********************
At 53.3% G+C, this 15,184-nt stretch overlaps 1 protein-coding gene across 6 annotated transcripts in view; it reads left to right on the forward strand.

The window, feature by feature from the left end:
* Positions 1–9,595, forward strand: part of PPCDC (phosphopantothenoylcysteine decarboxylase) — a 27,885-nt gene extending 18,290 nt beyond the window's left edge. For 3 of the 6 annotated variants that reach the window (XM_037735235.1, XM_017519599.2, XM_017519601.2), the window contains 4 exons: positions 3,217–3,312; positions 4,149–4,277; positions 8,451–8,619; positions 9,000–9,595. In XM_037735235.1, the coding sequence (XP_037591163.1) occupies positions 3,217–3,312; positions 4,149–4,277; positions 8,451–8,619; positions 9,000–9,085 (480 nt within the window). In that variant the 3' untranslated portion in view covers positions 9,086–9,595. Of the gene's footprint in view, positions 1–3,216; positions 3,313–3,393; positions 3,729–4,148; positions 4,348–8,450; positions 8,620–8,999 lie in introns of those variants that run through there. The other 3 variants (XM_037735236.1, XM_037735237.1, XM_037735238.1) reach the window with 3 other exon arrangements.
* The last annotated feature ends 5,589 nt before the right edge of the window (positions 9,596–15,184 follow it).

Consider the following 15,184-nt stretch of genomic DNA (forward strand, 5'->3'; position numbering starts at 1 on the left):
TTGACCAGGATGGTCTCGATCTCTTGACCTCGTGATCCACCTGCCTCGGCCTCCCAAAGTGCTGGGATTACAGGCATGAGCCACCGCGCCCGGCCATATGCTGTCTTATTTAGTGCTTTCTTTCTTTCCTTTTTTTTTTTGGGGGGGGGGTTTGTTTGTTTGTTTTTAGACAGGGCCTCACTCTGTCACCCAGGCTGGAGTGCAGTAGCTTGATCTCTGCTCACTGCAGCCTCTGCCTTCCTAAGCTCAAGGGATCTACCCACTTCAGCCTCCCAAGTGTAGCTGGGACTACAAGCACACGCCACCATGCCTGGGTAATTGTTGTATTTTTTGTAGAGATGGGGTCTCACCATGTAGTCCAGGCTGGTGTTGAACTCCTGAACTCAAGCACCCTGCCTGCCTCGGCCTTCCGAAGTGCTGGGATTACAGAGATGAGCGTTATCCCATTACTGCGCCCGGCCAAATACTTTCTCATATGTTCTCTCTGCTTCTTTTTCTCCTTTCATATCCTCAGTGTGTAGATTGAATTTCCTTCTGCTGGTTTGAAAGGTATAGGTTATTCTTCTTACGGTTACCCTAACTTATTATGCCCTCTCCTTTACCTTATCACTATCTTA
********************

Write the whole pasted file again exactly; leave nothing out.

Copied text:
At 53.3% G+C, this 15,184-nt stretch overlaps 1 protein-coding gene across 6 annotated transcripts in view; it reads left to right on the forward strand.

The window, feature by feature from the left end:
* Positions 1–9,595, forward strand: part of PPCDC (phosphopantothenoylcysteine decarboxylase) — a 27,885-nt gene extending 18,290 nt beyond the window's left edge. For 3 of the 6 annotated variants that reach the window (XM_037735235.1, XM_017519599.2, XM_017519601.2), the window contains 4 exons: positions 3,217–3,312; positions 4,149–4,277; positions 8,451–8,619; positions 9,000–9,595. In XM_037735235.1, the coding sequence (XP_037591163.1) occupies positions 3,217–3,312; positions 4,149–4,277; positions 8,451–8,619; positions 9,000–9,085 (480 nt within the window). In that variant the 3' untranslated portion in view covers positions 9,086–9,595. Of the gene's footprint in view, positions 1–3,216; positions 3,313–3,393; positions 3,729–4,148; positions 4,348–8,450; positions 8,620–8,999 lie in introns of those variants that run through there. The other 3 variants (XM_037735236.1, XM_037735237.1, XM_037735238.1) reach the window with 3 other exon arrangements.
* The last annotated feature ends 5,589 nt before the right edge of the window (positions 9,596–15,184 follow it).

Consider the following 15,184-nt stretch of genomic DNA (forward strand, 5'->3'; position numbering starts at 1 on the left):
TTGACCAGGATGGTCTCGATCTCTTGACCTCGTGATCCACCTGCCTCGGCCTCCCAAAGTGCTGGGATTACAGGCATGAGCCACCGCGCCCGGCCATATGCTGTCTTATTTAGTGCTTTCTTTCTTTCCTTTTTTTTTTTGGGGGGGGGGTTTGTTTGTTTGTTTTTAGACAGGGCCTCACTCTGTCACCCAGGCTGGAGTGCAGTAGCTTGATCTCTGCTCACTGCAGCCTCTGCCTTCCTAAGCTCAAGGGATCTACCCACTTCAGCCTCCCAAGTGTAGCTGGGACTACAAGCACACGCCACCATGCCTGGGTAATTGTTGTATTTTTTGTAGAGATGGGGTCTCACCATGTAGTCCAGGCTGGTGTTGAACTCCTGAACTCAAGCACCCTGCCTGCCTCGGCCTTCCGAAGTGCTGGGATTACAGAGATGAGCGTTATCCCATTACTGCGCCCGGCCAAATACTTTCTCATATGTTCTCTCTGCTTCTTTTTCTCCTTTCATATCCTCAGTGTGTAGATTGAATTTCCTTCTGCTGGTTTGAAAGGTATAGGTTATTCTTCTTACGGTTACCCTAACTTATTATGCCCTCTCCTTTACCTTATCACTATCTTA